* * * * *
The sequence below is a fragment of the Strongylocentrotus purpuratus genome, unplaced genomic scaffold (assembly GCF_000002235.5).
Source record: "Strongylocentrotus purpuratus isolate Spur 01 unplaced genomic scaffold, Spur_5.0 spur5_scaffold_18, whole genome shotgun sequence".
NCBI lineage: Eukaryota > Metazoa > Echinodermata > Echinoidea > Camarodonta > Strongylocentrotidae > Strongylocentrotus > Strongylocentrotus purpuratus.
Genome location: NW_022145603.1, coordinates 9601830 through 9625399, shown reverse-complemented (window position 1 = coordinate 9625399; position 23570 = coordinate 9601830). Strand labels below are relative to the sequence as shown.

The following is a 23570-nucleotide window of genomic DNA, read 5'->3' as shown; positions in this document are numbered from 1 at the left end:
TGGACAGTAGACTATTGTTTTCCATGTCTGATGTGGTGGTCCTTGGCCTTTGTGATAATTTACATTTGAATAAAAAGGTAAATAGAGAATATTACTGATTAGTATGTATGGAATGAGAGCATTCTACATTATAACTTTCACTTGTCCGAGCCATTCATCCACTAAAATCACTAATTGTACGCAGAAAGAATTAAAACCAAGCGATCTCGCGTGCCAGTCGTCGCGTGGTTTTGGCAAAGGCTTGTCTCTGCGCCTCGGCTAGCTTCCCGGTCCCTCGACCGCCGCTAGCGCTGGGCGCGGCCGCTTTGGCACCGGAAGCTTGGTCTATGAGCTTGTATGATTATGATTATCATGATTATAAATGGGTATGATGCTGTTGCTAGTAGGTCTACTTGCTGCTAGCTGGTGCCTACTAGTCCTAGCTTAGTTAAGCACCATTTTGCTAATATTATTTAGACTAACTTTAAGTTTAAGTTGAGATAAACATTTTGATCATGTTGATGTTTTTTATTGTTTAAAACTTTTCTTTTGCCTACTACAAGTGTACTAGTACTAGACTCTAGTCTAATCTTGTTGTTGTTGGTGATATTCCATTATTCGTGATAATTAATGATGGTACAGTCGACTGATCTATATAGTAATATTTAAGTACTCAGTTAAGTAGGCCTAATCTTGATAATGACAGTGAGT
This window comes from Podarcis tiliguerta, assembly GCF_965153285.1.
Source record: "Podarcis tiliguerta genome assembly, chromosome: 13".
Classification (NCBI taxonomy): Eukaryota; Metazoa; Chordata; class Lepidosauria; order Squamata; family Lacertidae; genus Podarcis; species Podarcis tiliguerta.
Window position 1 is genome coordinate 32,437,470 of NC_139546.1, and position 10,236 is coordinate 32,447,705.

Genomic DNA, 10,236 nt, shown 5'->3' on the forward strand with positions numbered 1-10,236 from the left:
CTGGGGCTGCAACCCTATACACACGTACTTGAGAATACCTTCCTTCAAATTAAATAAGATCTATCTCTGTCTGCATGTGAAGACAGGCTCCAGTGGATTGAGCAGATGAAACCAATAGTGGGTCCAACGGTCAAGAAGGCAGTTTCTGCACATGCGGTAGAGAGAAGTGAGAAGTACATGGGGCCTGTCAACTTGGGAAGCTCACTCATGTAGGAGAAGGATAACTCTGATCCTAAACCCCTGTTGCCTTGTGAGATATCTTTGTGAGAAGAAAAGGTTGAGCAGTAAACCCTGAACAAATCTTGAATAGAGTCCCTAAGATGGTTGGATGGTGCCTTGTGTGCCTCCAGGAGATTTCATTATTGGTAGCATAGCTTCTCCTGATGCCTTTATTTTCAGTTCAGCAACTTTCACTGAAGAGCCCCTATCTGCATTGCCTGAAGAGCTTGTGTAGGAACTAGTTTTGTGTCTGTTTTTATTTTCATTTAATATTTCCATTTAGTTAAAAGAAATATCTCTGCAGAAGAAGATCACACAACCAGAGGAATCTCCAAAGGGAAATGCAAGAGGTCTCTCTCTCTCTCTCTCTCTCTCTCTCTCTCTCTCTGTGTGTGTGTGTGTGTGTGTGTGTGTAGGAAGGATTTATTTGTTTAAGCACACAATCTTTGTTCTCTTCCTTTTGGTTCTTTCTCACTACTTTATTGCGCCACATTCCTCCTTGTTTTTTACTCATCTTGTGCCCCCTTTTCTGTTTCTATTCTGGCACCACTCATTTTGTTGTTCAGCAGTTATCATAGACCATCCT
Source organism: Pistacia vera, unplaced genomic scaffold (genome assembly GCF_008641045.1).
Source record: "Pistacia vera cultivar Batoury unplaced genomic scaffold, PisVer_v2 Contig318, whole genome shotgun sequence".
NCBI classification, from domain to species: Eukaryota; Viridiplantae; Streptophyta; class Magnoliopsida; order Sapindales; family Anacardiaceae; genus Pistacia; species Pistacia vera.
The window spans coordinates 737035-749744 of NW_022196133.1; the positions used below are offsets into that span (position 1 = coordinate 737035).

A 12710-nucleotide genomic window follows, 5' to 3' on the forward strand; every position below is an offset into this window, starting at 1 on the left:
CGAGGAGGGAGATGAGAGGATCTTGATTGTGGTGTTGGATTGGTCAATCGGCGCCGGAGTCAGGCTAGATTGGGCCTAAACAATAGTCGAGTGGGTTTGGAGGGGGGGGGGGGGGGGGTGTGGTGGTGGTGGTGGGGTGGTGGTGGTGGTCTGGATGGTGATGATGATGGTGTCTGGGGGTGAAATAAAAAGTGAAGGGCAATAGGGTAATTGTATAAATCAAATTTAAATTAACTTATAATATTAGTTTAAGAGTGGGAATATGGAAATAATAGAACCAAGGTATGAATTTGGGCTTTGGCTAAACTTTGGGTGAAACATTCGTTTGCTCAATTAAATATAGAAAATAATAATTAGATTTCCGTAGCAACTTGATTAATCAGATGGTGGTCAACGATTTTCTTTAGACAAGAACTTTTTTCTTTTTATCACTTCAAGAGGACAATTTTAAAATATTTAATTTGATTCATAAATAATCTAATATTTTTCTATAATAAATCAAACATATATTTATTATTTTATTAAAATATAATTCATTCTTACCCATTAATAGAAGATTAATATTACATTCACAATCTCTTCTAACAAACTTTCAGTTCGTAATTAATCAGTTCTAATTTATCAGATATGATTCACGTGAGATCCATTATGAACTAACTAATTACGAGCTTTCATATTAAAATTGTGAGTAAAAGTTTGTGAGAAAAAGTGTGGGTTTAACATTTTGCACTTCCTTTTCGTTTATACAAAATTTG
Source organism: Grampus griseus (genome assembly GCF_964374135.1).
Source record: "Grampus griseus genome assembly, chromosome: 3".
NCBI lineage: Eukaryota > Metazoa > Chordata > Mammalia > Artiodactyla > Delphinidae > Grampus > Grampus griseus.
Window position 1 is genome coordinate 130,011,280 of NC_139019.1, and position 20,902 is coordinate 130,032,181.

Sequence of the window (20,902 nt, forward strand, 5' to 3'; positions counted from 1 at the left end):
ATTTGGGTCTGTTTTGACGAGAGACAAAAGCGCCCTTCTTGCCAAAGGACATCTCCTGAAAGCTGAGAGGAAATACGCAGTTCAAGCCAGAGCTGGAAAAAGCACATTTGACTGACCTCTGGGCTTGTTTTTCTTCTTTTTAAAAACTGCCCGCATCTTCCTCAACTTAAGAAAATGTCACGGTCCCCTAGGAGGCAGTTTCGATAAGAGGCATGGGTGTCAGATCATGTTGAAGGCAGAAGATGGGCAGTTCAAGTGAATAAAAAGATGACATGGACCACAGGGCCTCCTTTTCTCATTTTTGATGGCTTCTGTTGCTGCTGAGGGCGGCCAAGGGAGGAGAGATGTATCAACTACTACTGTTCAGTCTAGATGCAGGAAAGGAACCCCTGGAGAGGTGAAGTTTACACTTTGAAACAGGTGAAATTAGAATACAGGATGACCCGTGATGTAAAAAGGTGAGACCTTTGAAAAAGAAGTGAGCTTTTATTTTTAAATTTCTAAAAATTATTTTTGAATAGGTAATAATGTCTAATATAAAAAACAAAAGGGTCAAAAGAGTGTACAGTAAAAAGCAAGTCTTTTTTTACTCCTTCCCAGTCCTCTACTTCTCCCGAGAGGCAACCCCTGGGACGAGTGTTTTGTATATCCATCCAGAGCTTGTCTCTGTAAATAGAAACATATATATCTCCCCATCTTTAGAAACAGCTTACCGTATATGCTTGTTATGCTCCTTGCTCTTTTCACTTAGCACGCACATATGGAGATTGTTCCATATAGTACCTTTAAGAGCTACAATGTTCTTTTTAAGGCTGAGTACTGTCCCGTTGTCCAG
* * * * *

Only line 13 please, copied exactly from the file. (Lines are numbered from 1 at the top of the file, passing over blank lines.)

Source organism: Pistacia vera, unplaced genomic scaffold (genome assembly GCF_008641045.1).